This book takes the reader on an exciting journey around the globe during the year 1872, and it is remarkable how much the world’s inhabitants have changed yet remain the same. It opens with an introduction of Phileas Fogg, the main character and fastidious Englishman with wealth obtained from a curious and unknown source. He is a contrast to Jean Passepartout, his new servant and self-exiled Frenchman with the purposely inaccurate watch. The catalyst for the journey is a wager from Mr. Fogg’s regular Wist card game at the Reform Club. Missing bank funds, a mistaken suspect, and a determined detective follow these characters as they set out on the trip. Transportation challenges and culture clashes in the Far East and Wild American West meet them next, one of which leads to an unexpected and happy ending.
The emphasis on precise time is an element repeated throughout the story, and the reader should keep this in mind. As Mr. Fogg meets his regular Wist partners for their normal game time, as regular as precise as clockwork, the conversation turns to a recent robbery at the Bank of England. 50,000 pounds have vanished, and there is a reward of 2,000 pounds plus 5% of the recovery. Detectives and bounty hunters have headed to all of the world’s major ports of entry, in hopes of catching the thief and collecting. Mr. Fogg and his contemporaries discuss that it is now much easier for both the thief to get away and for him to be caught, because “the world has grown smaller.”
Mr. Fogg makes the statement that seems grandiose to all: that the world can be transversed in only eighty days. He agrees to wager half of his fortune (20,000 pounds) that it can be done. He returns home and announces the journey’s start to a stupefied and disbelieving Passepartout. The trip is to be made by rail and ship, a contrast and more accurate depiction than the image of the main character in a hot air balloon from a film version of this story. Some readers may be expecting this, but the rest of the narrative makes up for it missing. The idea of taking only eighty days for this journey reflects the nineteenth-century times; steam-powered ships were still relatively new, and frequent railway delays were an everyday occurrence. Betting half his net worth that these could be avoided was rightfully seen as an insane idea. Ironically, many people at home in London made bets on Mr. Fogg’s success or failure.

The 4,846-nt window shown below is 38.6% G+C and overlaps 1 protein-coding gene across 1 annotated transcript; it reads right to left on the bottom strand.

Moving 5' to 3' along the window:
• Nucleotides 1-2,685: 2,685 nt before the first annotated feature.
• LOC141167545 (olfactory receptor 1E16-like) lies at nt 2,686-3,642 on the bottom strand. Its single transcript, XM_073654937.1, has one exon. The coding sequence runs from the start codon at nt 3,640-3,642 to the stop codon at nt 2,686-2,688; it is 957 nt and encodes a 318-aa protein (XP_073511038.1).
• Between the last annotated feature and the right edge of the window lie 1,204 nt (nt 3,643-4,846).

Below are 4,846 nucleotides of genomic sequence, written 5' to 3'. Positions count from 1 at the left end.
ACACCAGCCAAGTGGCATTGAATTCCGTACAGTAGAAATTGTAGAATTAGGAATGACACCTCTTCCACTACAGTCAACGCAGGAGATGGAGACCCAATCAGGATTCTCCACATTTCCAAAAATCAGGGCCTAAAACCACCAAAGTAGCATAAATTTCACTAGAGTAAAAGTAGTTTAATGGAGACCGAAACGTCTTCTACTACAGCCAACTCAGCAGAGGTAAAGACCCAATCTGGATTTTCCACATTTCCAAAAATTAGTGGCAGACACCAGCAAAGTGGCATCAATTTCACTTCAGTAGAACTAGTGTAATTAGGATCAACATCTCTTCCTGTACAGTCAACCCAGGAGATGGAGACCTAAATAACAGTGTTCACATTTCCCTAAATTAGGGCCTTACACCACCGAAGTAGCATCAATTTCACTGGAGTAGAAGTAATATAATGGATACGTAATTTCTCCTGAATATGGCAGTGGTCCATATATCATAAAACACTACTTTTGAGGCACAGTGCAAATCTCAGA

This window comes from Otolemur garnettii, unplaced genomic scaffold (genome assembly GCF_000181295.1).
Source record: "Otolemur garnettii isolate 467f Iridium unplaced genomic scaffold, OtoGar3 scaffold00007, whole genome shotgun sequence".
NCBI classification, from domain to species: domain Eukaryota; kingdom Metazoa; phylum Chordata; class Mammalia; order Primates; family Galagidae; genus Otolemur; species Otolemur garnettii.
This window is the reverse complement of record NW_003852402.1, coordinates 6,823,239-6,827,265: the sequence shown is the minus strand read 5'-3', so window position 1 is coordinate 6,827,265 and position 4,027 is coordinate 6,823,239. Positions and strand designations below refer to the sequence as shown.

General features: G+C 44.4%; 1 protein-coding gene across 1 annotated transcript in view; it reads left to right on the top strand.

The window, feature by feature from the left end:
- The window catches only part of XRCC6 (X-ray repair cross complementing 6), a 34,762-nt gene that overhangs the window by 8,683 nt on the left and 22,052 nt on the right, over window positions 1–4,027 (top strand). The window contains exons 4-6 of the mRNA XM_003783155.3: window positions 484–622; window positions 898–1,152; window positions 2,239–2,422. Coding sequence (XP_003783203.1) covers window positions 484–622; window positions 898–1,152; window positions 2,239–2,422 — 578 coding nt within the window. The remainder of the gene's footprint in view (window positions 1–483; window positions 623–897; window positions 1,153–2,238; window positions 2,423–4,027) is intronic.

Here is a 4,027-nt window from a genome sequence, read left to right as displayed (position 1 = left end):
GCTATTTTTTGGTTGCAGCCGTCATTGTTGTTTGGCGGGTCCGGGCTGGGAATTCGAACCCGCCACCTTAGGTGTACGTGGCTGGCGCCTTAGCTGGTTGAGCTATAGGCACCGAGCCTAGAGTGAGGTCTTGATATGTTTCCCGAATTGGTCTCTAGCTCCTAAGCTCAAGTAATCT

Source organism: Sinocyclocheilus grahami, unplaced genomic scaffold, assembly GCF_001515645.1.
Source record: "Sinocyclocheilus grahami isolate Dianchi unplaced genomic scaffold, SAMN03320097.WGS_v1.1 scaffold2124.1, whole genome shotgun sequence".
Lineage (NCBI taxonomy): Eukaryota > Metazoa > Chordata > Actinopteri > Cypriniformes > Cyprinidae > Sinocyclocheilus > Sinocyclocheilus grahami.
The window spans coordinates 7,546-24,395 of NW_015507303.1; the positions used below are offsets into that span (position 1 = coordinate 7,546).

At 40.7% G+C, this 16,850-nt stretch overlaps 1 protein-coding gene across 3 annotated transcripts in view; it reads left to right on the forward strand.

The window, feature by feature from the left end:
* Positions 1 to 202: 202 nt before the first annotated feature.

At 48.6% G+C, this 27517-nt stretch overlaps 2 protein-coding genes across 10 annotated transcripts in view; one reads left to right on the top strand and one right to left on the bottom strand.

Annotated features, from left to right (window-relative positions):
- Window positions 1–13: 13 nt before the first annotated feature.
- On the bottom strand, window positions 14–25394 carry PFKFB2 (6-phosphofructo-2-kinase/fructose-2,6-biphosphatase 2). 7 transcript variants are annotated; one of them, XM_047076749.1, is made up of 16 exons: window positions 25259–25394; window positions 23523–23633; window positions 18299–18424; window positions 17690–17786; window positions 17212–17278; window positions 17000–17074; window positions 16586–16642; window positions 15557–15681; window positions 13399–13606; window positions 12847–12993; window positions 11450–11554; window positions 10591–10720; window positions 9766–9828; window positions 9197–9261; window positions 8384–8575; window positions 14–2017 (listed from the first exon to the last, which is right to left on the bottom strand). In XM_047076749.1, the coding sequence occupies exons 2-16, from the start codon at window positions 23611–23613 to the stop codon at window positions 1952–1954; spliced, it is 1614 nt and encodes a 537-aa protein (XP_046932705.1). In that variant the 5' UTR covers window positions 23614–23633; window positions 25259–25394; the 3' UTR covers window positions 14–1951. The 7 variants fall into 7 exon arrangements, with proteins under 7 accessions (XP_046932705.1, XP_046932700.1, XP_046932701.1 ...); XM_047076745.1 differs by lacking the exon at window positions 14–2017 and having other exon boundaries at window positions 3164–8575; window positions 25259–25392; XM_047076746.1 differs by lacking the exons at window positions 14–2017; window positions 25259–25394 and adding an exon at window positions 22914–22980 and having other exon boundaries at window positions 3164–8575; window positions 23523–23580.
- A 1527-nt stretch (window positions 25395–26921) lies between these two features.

A key phrase often quoted from this book is “The unforeseen does not exist.” This stems from Mr. Fogg’s world view that careful, detailed, timely, and precise planning can eliminate any and all unforeseen challenges and roadblocks. One unforeseen happening does occur in India, however. Mr. Fogg’s single goal in this world tour is to win a bet, not to become enlightened about different cultures. He and Passepartout encounter a cultural practice that figuratively blindsides them: the practice of ritual human sacrifice in a region of India not under British control. They encounter a native tribe of Brahmins in the jungle that is leading a young woman to be sacrificed to Kali, the goddess of death and love, by being burned alive. Mr. Fogg coolly suggests saving the woman, Aordea, since he is twelve hours ahead of schedule, keeping always to his English cool-headedness and timetable precision. Nonetheless, this daring plan makes the reader cheer for him and want this rescue mission to succeed. Mr. Fogg calmly acknowledges that even capture and torture are foreseen, but this does not deter his calm and logical planning. It also dispels the reader’s doubts that he will succeed.
Tight spots abound for Mr. Fogg, Aordea, and Passepartout as they cross the Pacific and head across America by rail. A battle from the train windows with Native Americans reminds the reader that the West was still very wild at this point in history, and the United States was going through growing pains that contrast with the relative stagnancy of the country in the twenty-first century. Mr. Fix, the detective convinced of his guilt in the bank robbery, has followed Mr. Fogg from the beginning. He finally obtains the arrest warrant he needs in America, and the traveling trio miss their deadline to arrive back in London. Or so it appears.
Convinced of the loss of his fortune, half to the wager and the other half to travel expenses, Mr. Fogg realizes his and Aordea’s love for each other; she agrees to be his wife even though he lost his fortune. Mr. Fogg ended up venturing around the world and far out of his comfort zone, which is often the set of circumstances where unexpected and unsought love happens. It so happens that science is on their side; they had lost one day traveling the globe, leaving enough time for our hero to recover the lost money from the wager in the ending.